But Croatia had a large Serbian minority, thus Slobodan Milos-evic', as president of Serbia, had the perfect excuse to send his army to 'protect' the Serbs there. That meant real war. In the autumn of 1991, the Croatian town of Vukovar was almost erased from the face of the earth, and some ten thousand people lost their lives. In the years that followed, death became an ordinary thing, and nobody bothered anymore to list the victims? names. It was too late for that.
In Bosnia, where Serbs, Croats, and Muslims lived together, the war started in April 1992. Because of the mixed population, it also took on the characteristics of a civil war. The Serbian minority there, ?protected? by Milos-evic', proclaimed the independent state of Republika Srpska. Not being able to prevent either Croatia or Bosnia from leaving Yugoslavia, Milos-evic'fitogether with Serbs from Republika Srpska-now embarked on a war for a 'Great Serbia.' The two-year siege of Sarajevo followed, and a couple of years later, the UN-protected Muslim enclave of Srebrenica fell to the army of Republika Srpska. Some seven thousand unarmed Muslim men were executed-the biggest massacre in Europe since 1945.
As these newly created states at war-Bosnia, Croatia, Republika Srpska, Serbia-were led by hard-core nationalist leaders, it was soon clear that they were fighting not only for independence but also for 'ethnically cleansed' nation-states. Entire regions in Croatia and Bosnia-and, later on, in Kosovo as well-were ethnically cleansed (a euphemism that in practice often meant genocide) in order to achieve a homogeneous population, not unlike Hitler's Germany of 'Ein Reich, ein Volk, ein Fuhrer.' Both Serbs and Croats wanted to carve up Bosnia between themselves, leaving only small enclaves to the Muslims.
The war in Bosnia ended with the Dayton Agreement of November 1995, but it was not yet finished in Kosovo, a southern province of Serbia populated mainly by Albanians. They too wanted independence and began to fight for it. Milos-evic'?s retaliation was such that at one point hundreds of thousands of Albanians left their homes in panic in order not to be killed and tried to cross the border into Albania or Macedonia. With at least seven hundred thousand refugees leaving Kosovo, it was a humanitarian disaster. At that point, in the spring of 1999, NATO decided to bomb Milos-evic' into submission.
This was the beginning of the end of Slobodan Milos-evic'. In October 2000 the unimaginable happened: Milos-evic' lost the elections-and his power. He was soon arrested and delivered to the International Criminal Tribunal for the former Yugoslavia (ICTY) in The Hague. This tribunal had been formed in 1993 in the Netherlands, after the international community realized that the new states that had come out of the war were unable or unwilling to prosecute their war criminals themselves. As was stated at the tribunal, all sides committed war crimes, but Serbia committed most of them. Arresting and extraditing war criminals became the biggest political issue in Croatia, Serbia, and Bosnia, where persons now listed in The Hague as war criminals were hailed as national heroes at home.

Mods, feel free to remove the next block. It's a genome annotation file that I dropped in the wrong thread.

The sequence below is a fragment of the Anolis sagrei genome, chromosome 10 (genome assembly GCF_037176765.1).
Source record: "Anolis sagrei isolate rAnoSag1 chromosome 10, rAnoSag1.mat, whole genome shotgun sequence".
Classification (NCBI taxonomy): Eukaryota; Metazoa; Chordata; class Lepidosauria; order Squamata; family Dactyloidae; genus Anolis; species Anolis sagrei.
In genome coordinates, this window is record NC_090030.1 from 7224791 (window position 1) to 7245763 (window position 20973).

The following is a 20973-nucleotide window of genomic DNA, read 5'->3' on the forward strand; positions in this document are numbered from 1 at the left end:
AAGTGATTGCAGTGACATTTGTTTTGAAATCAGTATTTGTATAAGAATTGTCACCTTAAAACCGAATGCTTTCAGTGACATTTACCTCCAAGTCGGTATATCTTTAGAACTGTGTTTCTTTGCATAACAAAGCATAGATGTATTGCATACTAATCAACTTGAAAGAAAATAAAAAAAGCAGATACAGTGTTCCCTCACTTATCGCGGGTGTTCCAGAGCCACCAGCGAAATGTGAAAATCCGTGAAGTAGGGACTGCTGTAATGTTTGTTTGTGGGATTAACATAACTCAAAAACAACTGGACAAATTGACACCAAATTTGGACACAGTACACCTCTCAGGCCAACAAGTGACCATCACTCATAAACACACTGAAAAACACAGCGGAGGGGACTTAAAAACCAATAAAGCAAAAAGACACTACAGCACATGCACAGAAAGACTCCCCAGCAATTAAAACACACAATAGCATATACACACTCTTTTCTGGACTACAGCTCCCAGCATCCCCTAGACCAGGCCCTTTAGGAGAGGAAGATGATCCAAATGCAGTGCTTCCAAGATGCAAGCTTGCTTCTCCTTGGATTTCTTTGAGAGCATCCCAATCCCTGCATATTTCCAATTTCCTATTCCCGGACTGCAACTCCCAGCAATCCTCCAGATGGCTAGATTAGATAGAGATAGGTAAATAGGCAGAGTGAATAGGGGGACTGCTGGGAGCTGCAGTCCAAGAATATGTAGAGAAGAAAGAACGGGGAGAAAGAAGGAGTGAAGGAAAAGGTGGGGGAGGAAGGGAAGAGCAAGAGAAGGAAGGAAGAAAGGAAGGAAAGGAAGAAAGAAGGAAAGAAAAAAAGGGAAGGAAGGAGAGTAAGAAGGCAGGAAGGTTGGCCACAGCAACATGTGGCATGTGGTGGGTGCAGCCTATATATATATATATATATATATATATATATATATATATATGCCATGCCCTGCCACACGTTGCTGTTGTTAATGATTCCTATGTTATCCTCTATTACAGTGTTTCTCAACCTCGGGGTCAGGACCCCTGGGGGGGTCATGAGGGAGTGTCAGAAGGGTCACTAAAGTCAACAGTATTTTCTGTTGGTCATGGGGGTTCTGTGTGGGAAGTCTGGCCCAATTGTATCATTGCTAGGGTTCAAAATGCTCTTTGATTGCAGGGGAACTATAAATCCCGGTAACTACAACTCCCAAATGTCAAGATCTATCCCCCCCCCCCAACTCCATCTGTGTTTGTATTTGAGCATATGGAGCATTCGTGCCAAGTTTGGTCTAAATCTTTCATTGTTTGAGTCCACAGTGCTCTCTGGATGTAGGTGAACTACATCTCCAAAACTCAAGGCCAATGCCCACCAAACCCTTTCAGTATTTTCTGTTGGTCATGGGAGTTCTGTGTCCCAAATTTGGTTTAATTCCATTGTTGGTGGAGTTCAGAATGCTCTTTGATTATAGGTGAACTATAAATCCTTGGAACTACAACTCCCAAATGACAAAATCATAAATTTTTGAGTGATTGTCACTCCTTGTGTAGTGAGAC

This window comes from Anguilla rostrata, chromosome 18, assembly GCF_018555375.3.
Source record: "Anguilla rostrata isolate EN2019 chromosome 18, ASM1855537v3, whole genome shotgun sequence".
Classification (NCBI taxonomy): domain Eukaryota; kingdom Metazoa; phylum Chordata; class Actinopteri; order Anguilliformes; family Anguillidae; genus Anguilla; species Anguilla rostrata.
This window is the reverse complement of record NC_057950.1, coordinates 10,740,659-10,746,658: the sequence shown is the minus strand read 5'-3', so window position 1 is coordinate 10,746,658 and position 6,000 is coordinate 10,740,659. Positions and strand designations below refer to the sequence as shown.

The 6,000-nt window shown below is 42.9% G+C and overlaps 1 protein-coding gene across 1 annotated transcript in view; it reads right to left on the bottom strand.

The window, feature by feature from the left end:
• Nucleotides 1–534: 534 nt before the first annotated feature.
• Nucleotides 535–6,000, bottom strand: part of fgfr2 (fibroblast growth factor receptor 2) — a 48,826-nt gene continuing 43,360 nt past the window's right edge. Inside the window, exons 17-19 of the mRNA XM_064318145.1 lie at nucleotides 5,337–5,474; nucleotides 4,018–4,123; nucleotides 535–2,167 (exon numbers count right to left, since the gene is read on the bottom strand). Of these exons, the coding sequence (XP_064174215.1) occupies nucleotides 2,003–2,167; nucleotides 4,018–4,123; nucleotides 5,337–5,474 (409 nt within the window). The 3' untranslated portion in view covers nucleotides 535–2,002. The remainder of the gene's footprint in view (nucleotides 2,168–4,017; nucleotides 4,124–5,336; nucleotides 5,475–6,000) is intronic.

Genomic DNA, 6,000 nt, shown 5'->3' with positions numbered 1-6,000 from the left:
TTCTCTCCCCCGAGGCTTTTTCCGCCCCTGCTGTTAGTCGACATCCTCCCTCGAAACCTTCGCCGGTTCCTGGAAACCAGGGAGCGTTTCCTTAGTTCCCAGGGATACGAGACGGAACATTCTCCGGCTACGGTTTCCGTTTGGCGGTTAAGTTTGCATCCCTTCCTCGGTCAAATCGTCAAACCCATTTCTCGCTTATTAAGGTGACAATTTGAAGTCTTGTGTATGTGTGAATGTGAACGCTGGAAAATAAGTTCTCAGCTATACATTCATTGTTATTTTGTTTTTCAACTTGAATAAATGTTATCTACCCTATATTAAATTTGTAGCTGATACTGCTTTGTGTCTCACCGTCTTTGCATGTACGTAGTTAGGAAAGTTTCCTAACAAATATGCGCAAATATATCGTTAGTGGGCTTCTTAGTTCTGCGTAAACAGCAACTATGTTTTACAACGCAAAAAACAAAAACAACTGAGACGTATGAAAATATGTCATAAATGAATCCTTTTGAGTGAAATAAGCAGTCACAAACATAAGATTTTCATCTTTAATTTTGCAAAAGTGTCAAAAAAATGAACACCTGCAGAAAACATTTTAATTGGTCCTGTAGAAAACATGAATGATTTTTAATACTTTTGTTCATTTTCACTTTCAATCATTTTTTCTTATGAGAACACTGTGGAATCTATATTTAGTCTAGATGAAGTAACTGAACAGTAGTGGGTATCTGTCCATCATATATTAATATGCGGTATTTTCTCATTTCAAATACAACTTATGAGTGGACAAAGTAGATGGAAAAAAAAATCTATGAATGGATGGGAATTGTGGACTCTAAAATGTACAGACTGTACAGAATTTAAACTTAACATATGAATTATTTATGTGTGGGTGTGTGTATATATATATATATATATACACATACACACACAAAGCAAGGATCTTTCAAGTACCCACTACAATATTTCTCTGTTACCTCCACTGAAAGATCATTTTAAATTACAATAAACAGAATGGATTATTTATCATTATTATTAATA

Today there are some eighty people being prosecuted at the tribunal, from all of the sides in the war. My choice of characters in this book is a personal, not a representative, one. My interest is centered not only on the most important alleged war criminals, like Slobodan Milos-evic', but also on those whose cases or personalities I found relevant to the purpose of this book, regardless of nationality. That there are no Muslim war criminals described at any length in this book is therefore just a coincidence; it certainly doesn't mean that they did not commit crimes of that type; you can see their names on the ICTY list of wanted men. I also describe two persons who have not been on trial at the tribunal but who are nevertheless important for understanding the issues at hand. One is a witness, Milan Levar; the other is Slobodan Milos-evic'?s wife, Mirjana Mira Markovic'.
My interest in writing this book was a simple one: as it cannot be denied that war crimes were committed, I wanted to find out about the people who committed them. Who were they? Ordinary people like you or me-or monsters?